Videos and DVDs
The “Vaccines: Separating Fact from Fear” and “Vaccines and Your Baby” videos are available on the DVD titled “Vaccines.” The DVD contains both English and Spanish versions of each movie and are available for purchase by both parents and healthcare providers.
Vaccines: Separating Fact from Fear
This 27-minute video answers questions many parents have about vaccines.
Vaccines and Your Baby
This 28-minute video explains the basics of vaccines.
Science Made Easy
In these short videos, Dr. Offit addresses scientific concepts related to infectious diseases and the immune system.
Talking About Vaccines With Dr. Paul Offit
This series of short videos features Dr. Paul Offit answering common questions about vaccines.
These short videos address recent vaccine news and developments.
Vaccine Safety and Science
These short videos address the safety and science of vaccines.
HPV (Human Papillomavirus)
These short videos answer common questions about human papillomavirus (HPV) and the HPV vaccine.
Age Groups and Vaccines
These short videos answer common questions about vaccines for different age groups.
These short videos answer common questions about COVID-19.
Talking About Vaccines With Dr. Stanley Plotkin
This series of short videos features Dr. Stanley Plotkin, Professor Emeritus, Department of Pediatrics at the University of Pennsylvania, answering common questions about vaccines.
Hilleman: A Perilous Quest to Save the World’s Children
This 1 hour, 7 minute documentary film tells the inspiring story of Dr. Maurice R. Hilleman, a man with a singular, unwavering focus: to eliminate the diseases of children. From his poverty-stricken youth on the plains of Montana, he came to prevent pandemic flu, develop the measles-mumps-rubella (MMR) vaccine, and invent the first-ever vaccine against human cancer. Now, through exclusive interviews with Dr. Hilleman and his peers, rare archival footage, and 3-D animation, this film puts a human face to vaccine science, revealing the character that drove this bold, complex, and heroic man. DVD, Blu-Ray and streaming formats are available from First Run Features.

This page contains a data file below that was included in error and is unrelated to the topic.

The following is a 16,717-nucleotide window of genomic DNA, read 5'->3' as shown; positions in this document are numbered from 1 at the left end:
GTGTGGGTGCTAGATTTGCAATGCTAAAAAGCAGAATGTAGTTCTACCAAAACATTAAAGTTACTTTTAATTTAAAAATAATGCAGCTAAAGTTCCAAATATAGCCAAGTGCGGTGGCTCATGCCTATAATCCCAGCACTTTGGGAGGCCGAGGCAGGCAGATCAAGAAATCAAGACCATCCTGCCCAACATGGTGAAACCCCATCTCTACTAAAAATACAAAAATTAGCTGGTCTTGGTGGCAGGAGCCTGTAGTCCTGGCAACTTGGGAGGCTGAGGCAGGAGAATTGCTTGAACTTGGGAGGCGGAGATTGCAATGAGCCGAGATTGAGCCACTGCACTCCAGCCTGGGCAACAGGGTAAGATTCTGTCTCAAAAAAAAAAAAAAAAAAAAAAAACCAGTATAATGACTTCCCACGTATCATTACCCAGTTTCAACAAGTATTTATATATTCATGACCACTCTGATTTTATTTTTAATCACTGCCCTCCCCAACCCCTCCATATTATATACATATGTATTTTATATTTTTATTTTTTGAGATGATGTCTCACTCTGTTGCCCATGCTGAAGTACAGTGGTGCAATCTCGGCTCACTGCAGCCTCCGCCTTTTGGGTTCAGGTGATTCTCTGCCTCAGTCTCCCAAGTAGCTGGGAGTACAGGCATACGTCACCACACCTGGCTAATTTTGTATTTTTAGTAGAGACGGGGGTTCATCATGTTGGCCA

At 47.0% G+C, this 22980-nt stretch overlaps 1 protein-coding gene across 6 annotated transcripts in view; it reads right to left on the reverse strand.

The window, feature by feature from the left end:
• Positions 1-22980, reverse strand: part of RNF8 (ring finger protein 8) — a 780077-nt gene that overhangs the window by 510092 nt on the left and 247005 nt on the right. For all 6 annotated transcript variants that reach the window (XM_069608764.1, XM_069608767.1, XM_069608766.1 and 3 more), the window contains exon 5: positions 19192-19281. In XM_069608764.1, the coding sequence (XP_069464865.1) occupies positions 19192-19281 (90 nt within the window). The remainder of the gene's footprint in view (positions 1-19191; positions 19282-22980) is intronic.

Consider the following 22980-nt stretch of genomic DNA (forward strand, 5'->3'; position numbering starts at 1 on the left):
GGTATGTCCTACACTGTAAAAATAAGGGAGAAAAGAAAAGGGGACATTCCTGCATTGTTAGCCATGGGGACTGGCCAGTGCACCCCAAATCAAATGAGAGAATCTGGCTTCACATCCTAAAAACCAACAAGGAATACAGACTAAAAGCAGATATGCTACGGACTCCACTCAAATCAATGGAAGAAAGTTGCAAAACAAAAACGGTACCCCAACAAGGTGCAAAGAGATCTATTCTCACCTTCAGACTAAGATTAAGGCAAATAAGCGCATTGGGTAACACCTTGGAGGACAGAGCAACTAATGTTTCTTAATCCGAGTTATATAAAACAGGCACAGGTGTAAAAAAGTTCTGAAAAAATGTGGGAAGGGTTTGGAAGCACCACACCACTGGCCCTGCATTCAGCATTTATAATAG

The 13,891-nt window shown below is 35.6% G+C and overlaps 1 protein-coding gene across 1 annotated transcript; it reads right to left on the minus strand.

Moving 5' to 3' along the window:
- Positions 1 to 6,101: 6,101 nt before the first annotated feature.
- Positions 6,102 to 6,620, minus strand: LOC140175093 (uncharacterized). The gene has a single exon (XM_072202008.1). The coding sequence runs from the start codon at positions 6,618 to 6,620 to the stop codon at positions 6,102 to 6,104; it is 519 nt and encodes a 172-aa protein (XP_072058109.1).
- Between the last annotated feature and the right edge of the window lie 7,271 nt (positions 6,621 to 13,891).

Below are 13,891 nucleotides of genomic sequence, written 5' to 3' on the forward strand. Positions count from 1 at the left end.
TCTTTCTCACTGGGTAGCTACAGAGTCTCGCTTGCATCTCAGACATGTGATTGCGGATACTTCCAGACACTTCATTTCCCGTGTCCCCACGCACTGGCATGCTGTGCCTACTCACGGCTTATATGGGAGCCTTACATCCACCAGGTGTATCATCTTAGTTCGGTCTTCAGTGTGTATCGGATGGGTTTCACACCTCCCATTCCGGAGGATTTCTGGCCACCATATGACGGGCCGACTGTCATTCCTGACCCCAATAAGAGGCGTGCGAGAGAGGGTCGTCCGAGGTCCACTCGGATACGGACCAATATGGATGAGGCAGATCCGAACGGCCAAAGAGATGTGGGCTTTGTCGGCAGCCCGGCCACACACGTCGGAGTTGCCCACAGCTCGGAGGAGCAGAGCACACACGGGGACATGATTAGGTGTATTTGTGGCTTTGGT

Meningococcus can cause meningitis (inflammation of the lining of the brain) and sepsis (an infection of the bloodstream). The consequences of infection are often immediate and devastating. About 15 of every 100 people infected with meningococcus die within hours of becoming ill. This video will help you learn about meningococcus and why college students should get the meningococcal vaccine. It is available online only.
We would like to thank Cariad Chester, the intern who produced and directed this video as well as the cast, listed in order of appearance: Morgan Williams, Sean Bryant, Eddie Montenegro, Maddie Williams, Catherine Martlin, Jason Heo, Fernando Maldonado, Cariad Chester, Travis Mattingly, Kenyetta Givans, Zachary Kronstat, Josh Gregory, Ximena Violante, Tom Powers, Erin Curtis, Will Duncan, Sarah Vogelman, Isabel Newlin, Marjani Nairne, Sam Panepinto, John Oh, Eric Verhasselt, and Beth Kotarski. Produced: 2012.
This is a 17-minute video featuring four families faced with decisions about vaccines such as adopting children from another country, starting college, moving an elderly adult into the home, and fighting cancer. This video was a project of the Pennsylvania Department of Health, Pennsylvania Immunization Coalition (PAIC), and several immunization coalitions from Southeastern Pennsylvania. An accompanying two-minute PSA features two of the stories. Order the video using this PAIC order form.
Materials in this section are updated as new information and vaccines become available. The Vaccine Education Center staff regularly reviews materials for accuracy.
You should not consider the information in this site to be specific, professional medical advice for your personal health or for your family's personal health. You should not use it to replace any relationship with a physician or other qualified healthcare professional. For medical concerns, including decisions about vaccinations, medications and other treatments, you should always consult your physician or, in serious cases, seek immediate assistance from emergency personnel.